[0167] Online Estimation and Correction

[0168] Many real time applications require the skew of the delay measurements to be corrected online. Being able to correct the clock skews online provides better flexibility and adaptivity for the applications. Correcting the clock skews online can also be used as a means for active clock synchronization. It can be an alternative to or be used in combination with other clock synchronization algorithms such as NTP.

[0169] Algorithm Convex_Hull_L scans through each measurement point in increasing order and builds a stack to store the lower convex hull of the previous points. It can obviously be applied online, as measurement points accumulate. Therefore, for the case with no clock resets, the algorithm can be applied in an online manner, with the same complexity.

[0170] Considering the case with possible clock resets and assuming there is at most one clock reset every p units of time, which is generally the case in real systems, one may apply the algorithm R-Resets for an initial set of measurement data, up to time τ. The optimal clock reset times produced by the algorithm prior to time τ−p are fixed. The last fixed clock reset time is labeled to be t_{last} _{ — } _{fixed} _{ — } _{reset}. As more measurement points become available, until time t_{last} _{ — } _{fixed} _{ — } _{reset}+2p, the algorithm is performed allowing only one clock reset after t_{last} _{ — } _{fixed} _{ — } _{reset}. At the first measurement point after time t_{last}_fixed_reset+2p, the algorithm is performed allowing two clock resets after t_{last} _{ — } _{fixed} _{ — } _{reset}. The first of the two clock resets are then fixed and t_{last} _{ — } _{fixed} _{ — } _{reset }is updated. This procedure is repeated until some time in the future when part of the history data is discarded and the variables are updated to make the results more representative of the recent data.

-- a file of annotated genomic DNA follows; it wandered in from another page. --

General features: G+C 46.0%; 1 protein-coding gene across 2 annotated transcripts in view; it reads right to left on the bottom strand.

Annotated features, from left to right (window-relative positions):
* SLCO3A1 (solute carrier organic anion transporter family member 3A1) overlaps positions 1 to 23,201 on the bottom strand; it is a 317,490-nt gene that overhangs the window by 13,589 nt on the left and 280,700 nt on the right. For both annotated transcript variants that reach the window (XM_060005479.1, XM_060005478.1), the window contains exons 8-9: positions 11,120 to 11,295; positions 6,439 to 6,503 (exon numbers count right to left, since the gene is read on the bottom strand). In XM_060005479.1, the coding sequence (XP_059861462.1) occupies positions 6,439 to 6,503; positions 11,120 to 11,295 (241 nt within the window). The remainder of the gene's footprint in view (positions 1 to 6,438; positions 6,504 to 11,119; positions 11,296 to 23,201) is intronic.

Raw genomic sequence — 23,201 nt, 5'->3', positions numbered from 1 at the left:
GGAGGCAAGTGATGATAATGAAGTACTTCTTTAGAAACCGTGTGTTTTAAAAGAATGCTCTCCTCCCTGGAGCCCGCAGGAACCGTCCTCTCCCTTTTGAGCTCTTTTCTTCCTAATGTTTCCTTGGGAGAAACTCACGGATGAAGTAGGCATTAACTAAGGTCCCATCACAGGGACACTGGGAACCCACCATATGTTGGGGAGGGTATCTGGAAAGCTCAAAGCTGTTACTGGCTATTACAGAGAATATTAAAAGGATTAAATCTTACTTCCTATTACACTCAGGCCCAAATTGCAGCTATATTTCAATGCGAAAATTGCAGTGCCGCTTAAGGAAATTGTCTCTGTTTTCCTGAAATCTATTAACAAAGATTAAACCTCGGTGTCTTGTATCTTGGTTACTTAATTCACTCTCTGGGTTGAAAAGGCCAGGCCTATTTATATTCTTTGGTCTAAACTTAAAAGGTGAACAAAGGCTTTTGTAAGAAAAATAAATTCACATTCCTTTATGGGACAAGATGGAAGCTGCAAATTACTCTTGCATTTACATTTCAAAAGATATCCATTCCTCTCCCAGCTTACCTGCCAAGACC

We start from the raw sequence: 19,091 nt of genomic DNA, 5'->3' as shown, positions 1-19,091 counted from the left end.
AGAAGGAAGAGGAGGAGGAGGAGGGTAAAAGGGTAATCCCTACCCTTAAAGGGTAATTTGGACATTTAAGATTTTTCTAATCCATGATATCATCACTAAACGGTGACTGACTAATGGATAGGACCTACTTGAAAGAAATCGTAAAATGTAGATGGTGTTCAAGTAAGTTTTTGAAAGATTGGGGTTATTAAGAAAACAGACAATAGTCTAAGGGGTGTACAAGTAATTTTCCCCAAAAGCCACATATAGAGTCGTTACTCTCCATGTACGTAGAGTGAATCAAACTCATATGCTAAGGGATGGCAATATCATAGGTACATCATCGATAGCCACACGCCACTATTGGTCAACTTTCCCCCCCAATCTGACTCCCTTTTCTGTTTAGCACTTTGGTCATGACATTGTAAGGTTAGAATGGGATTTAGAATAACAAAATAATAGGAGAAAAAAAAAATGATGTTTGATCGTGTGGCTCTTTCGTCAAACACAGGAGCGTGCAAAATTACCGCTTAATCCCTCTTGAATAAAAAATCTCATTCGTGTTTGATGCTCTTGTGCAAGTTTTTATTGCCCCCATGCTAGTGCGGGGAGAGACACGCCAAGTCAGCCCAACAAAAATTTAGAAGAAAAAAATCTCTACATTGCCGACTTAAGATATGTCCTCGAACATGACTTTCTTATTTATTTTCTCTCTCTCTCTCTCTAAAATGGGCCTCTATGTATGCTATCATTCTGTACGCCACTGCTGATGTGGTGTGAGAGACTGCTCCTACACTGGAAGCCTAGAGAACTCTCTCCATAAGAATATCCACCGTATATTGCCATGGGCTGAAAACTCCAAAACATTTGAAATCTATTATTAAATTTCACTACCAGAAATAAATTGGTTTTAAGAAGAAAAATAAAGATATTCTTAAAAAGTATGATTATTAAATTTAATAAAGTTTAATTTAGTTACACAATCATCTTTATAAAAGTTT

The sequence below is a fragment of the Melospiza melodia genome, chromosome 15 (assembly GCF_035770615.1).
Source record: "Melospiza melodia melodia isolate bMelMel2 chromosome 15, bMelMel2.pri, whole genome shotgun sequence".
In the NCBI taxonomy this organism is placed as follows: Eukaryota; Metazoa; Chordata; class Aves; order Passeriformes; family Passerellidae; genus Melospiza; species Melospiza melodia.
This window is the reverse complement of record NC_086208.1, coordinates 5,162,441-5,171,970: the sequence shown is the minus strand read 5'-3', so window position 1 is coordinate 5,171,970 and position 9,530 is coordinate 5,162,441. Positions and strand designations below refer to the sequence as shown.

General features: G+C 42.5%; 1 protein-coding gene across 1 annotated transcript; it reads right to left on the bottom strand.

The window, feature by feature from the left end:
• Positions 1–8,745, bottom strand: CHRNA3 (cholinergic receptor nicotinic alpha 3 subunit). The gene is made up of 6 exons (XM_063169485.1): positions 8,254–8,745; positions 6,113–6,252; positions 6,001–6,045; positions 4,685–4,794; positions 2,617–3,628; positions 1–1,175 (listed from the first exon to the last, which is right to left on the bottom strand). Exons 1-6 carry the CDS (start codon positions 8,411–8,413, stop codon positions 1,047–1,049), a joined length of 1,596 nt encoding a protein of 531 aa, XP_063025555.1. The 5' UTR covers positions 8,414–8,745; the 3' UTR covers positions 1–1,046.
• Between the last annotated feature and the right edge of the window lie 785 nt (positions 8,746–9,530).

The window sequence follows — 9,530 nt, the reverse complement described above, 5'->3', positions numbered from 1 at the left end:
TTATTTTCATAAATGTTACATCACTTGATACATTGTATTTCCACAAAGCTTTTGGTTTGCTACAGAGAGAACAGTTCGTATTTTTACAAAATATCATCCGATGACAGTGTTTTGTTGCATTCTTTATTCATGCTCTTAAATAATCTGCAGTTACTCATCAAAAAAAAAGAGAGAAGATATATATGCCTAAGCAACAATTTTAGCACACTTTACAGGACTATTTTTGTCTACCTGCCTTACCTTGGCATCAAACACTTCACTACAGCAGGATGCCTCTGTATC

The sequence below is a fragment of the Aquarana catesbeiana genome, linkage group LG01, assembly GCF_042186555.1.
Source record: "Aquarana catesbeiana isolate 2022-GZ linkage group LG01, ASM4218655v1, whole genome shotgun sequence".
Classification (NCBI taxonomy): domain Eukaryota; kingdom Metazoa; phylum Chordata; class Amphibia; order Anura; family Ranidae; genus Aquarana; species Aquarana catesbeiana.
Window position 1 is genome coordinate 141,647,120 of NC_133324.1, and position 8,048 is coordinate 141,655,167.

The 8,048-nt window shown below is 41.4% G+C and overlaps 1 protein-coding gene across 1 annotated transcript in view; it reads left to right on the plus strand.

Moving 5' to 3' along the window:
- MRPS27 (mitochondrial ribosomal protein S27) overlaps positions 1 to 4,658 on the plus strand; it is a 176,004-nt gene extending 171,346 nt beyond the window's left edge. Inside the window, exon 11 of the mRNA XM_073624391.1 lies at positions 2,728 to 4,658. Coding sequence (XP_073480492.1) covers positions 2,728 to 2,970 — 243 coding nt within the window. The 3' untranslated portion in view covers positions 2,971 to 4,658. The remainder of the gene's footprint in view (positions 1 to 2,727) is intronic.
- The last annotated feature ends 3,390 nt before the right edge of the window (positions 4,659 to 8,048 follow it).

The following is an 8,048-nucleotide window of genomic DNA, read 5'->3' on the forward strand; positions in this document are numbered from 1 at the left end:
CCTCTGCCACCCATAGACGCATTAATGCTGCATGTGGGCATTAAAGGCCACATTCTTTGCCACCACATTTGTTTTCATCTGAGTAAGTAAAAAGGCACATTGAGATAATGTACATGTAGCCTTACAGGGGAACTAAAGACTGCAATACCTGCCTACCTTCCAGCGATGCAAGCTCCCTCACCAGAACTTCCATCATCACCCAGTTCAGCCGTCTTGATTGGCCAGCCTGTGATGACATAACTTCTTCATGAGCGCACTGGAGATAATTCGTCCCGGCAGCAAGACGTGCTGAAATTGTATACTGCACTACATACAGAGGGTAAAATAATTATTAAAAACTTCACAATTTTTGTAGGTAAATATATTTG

[0171] For the case with NTP, as discussed with respect to instantaneous clock adjustments, the marching algorithm is already an online algorithm, which is an attractive feature.

[0172] An advantage of applying the algorithms online is that the current best clock skew estimate can be obtained. Using the remote clock as a reference source, one can adjust the local clock according to the skew estimate at certain well defined synchronization points. These synchronization points can be defined according to the previous data, for example, when the skew correction reaches a certain threshold.